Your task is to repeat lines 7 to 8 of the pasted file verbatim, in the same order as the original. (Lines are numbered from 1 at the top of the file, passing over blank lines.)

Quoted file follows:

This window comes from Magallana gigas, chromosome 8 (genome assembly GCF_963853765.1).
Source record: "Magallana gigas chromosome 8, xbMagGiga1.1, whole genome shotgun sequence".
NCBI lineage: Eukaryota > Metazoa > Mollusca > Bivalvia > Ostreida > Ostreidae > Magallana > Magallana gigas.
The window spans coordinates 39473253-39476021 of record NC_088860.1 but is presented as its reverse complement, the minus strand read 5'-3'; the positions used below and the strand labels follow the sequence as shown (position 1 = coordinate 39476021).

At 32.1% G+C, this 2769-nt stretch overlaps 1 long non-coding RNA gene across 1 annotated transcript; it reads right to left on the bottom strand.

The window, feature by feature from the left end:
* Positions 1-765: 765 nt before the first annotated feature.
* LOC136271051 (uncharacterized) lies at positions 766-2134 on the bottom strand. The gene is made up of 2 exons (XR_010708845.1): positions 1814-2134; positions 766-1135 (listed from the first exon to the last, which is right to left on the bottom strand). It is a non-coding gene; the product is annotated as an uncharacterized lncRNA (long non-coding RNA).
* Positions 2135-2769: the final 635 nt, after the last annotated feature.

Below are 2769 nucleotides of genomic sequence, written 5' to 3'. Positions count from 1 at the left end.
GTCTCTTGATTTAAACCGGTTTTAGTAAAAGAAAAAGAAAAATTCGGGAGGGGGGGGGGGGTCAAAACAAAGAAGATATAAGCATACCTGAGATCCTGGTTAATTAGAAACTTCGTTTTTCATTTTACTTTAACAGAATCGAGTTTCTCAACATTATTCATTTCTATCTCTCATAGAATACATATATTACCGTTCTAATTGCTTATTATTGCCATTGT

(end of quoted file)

* Positions 1-765: 765 nt before the first annotated feature.
* LOC136271051 (uncharacterized) lies at positions 766-2134 on the bottom strand. The gene is made up of 2 exons (XR_010708845.1): positions 1814-2134; positions 766-1135 (listed from the first exon to the last, which is right to left on the bottom strand). It is a non-coding gene; the product is annotated as an uncharacterized lncRNA (long non-coding RNA).